“Machine Gun Etiquette” Sometimes also known as “Second Time Around,” this lively stunner can be read as an attempt to write off Music for Pleasure as a mistake best not spoken of again, with Machine Gun Etiquette being the Damned’s true second time around. Oh, how right they were.
“I Just Can’t Be Happy Today” Another of the building blocks of the band’s moody reputation, “I Just Can’t Be Happy Today” lets you know what it’s about right from its title. A slow Vanian showcase but an essential work.
“Plan 9 Channel 7” Full disclosure: Though not the first Damned record I heard, this was the song that stopped me dead in my tracks and made me take sharp notice, after which I went out and bought every Damned album I could get my mitts on. Coupled with its video, this can be argued as the Ground Zero for the Damned’s quasi-Goth leanings, drenched as it is in B-movie and vampiric imagery. It also contains some powerful guitar work that simply screams to be cranked up to 11. One of the band’s absolute masterpieces, and it’s always a showstopper when performed live.
“Smash It Up” Covered to impotent effect by the likes of the Offspring and others, “Smash It Up” stands as one of the anthems for the waning days of first wave U.K. punk, and as such it is somewhat monolithic. It’s also a massive fan favorite that gets the crowd moving like underwear full of live cockroaches.
We were then treated to selections from Damned Damned Damned (1977), the album that amounts to the band’s dawn of time. The only album to feature the band’s complete original lineup of bassist/songwriter Brian James, drummer (and unlikely medieval scholar) Rat Scabies, former toilet-cleaner/guitarist Captain Sensible, and of course Dave Vanian, Damned Damned Damned is an unpolished gem that bears all the earmarks of an early punk effort, only minus the unfocused amateurishness that marred many of their contemporaries’ debuts. This was a statement of intent disguised as grungy basement noise, and it is a singular work of quasi-divine inspiration.
“Fan Club” A Vanian-fueled look at the dreary side of pop stardom, this one kind of slowed down the show’s proceedings, but it was nonetheless welcomed by those of us who got into the band for their early flavor. (By which I mean material from roughly the first three or four albums.)
“Feel the Pain” An early example of the Vanian-spotlighting that would at times dominate later albums, this one’s for those who wallow in dirge-like misery. I guess it was included for historic significance, but it really brought things to a crawl.
“Neat Neat Neat” Exuberance was restored with the infectiousness of this early instant classic, and it was merrily shouted along with by every man, woman, child, and revenant in attendance. Its lyrics are mostly nonsensical but who cares when you’re having this much fun?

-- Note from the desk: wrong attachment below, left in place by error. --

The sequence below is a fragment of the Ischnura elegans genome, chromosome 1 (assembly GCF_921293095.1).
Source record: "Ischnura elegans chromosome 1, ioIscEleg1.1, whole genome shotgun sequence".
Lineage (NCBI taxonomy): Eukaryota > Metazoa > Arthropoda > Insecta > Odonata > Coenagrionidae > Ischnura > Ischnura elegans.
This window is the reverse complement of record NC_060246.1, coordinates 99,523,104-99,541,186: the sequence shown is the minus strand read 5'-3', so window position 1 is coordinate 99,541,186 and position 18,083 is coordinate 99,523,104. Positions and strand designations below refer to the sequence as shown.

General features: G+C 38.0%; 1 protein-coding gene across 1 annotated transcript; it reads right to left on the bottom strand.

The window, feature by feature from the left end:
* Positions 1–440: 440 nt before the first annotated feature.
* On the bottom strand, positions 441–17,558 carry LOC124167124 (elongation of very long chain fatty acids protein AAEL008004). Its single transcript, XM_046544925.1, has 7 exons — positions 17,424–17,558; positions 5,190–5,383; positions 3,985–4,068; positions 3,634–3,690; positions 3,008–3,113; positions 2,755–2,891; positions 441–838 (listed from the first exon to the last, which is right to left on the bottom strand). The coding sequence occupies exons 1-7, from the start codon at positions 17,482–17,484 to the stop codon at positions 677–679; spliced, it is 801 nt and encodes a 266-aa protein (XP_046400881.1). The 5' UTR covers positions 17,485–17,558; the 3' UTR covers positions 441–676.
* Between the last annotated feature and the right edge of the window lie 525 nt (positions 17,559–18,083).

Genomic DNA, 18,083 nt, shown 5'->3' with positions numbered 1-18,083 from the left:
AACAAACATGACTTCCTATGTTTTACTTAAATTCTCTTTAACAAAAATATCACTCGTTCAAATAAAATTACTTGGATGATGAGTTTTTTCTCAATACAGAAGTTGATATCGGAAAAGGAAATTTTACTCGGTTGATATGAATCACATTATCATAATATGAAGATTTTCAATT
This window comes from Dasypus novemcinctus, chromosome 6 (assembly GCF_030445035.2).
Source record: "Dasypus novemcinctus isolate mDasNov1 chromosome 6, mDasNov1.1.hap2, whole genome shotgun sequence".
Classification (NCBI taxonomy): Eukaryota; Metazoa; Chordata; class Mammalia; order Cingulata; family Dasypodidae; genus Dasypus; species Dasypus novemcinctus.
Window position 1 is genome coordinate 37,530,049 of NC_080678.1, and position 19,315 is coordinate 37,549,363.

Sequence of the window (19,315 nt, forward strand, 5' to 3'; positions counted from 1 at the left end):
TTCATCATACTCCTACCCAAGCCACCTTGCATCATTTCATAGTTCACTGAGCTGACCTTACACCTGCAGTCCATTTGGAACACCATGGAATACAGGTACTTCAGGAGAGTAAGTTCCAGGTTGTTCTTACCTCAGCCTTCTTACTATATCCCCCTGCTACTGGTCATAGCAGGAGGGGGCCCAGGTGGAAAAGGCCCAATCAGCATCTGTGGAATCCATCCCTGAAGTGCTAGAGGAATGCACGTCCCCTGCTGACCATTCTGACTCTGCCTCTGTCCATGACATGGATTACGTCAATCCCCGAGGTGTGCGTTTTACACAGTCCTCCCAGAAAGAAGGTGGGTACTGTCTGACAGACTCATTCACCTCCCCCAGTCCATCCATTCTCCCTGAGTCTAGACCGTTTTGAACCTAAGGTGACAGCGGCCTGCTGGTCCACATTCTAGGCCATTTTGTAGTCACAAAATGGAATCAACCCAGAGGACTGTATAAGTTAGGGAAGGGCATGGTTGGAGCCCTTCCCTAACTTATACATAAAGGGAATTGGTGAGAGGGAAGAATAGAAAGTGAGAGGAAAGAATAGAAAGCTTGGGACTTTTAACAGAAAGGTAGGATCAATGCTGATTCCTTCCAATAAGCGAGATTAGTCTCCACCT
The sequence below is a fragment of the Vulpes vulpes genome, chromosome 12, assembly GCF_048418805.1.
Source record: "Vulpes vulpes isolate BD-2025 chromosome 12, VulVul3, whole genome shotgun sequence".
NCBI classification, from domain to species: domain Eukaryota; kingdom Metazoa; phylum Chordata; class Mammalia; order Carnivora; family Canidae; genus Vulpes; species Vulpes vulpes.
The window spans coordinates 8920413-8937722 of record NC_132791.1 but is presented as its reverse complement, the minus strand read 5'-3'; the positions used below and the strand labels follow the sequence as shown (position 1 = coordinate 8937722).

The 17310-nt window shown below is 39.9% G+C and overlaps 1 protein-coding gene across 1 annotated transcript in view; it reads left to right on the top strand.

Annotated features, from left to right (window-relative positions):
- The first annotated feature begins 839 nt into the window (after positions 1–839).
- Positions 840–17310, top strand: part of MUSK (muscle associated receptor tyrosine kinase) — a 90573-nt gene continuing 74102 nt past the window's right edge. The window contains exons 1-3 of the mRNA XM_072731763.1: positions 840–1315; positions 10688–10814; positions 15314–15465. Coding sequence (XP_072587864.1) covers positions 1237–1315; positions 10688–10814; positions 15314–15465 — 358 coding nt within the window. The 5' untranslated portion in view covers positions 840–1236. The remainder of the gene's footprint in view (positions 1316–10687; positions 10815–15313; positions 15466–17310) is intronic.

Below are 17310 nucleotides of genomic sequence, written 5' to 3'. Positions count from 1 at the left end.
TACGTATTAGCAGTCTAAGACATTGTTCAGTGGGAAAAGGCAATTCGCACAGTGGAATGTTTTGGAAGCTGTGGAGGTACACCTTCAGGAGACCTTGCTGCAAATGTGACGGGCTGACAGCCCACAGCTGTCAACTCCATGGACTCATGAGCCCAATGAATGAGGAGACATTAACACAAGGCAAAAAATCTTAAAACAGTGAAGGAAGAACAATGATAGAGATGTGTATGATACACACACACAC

“See Her Tonight” In praise of a girl from the early punk rock scene. Simple and very much to the point.
“1 of the 2” One of the first album’s best tracks, Vanian’s inner fire really comes through and makes his vampire rock star image seem all the more real.
“New Rose” The Sex Pistols’ “God Save the Queen” is often cited as the anthem that most readily defines first wave U.K. punk rock, but I make a case for this, the first U.K. punk song ever committed to vinyl. (Historically true!) “New Rose” truly bears that anthemic standard by being apolitical and expressing a manic exuberance a-borning in the face of the then-new youth movement of punk. It’s almost impossibly emotionally expressive, opening with Vanian’s indelible “AUGH!!!” and practically slamming the listener’s head through the wall as newfound enthusiasm consumes the singer. I have no idea what the initial query of “Is she really going out with him?” has to do with any of this, but who cares? From its thundering opening tom-tom drums to its abrupt conclusion, “New Rose” is a tour de force that loudly proclaimed that the Damned had arrived and they were ready to shake things up on their own terms. An absolutely perfect song, this one always electrifies the audience like forty-million volts shot directly into one’s genitals via jumper cables and a broken-into power station. It gets no better than this.
With “New Rose” totally pumping up the audience, it was the perfect way to end on a high note with everybody happy.
But wait! There was more!!!
After a brief pause, the band returned to the stage with…“Curtain Call,” the infamous (depending on your point of view) 17:13 opportunity for Dave Vanian to swan about from The Black Album, a piece that took up the third of the vinyl LP’s four sides. It’s the ultimate Vanian showcase and it goes on for fucking ever, so, in a rare moment of self-preservation, I walked out on “Curtain Call” on both nights of the show. There’s only so much of that sort of thing that some of us can take and I had reached my limit. But, that said, the 40th anniversary celebration was largely an enthralling event and one could feed off of the crowd’s excitement even if some of the individual tunes did not jibe with one’s own personal tastes. The Damned will be touring again in the spring, promoting their first studio album in nine years, with a stop at Brooklyn’s Warsaw. I’ll be damned if I miss it. (I’ll show myself out…)
1. Nature’s Dark Passion
4. Thrill Kill
6. Alone Again Or @Cover[34ec9a8d-c65b-48fd-bcdd-aad2f72fdb47]
7. Sanctum Sanctorum
8. Street of Dreams
9. Grimly Fiendish
10. Shadow of Love
11. Eloise @Cover[Paul Ryan]
12. Stranger on the Town
13. Under the Floor Again
16. Life Goes On
17. Disco Man
18. Limit Club
20. Wait for the Blackout
21. Twisted Nerve
22. The History of the World (Part 1)
23. Dr. Jekyll and Mr. Hyde
24. Love Song
25. Machine Gun Etiquette
26. I Just Can’t Be Happy Today
27. Plan 9 Channel 7
28. Smash It Up
29. Fan Club
30. Feel the Pain
31. Neat Neat Neat
32. See Her Tonite
33. 1 of the 2
34. New Rose
35. Curtain Call
Official Website: http://www.officialdamned.com/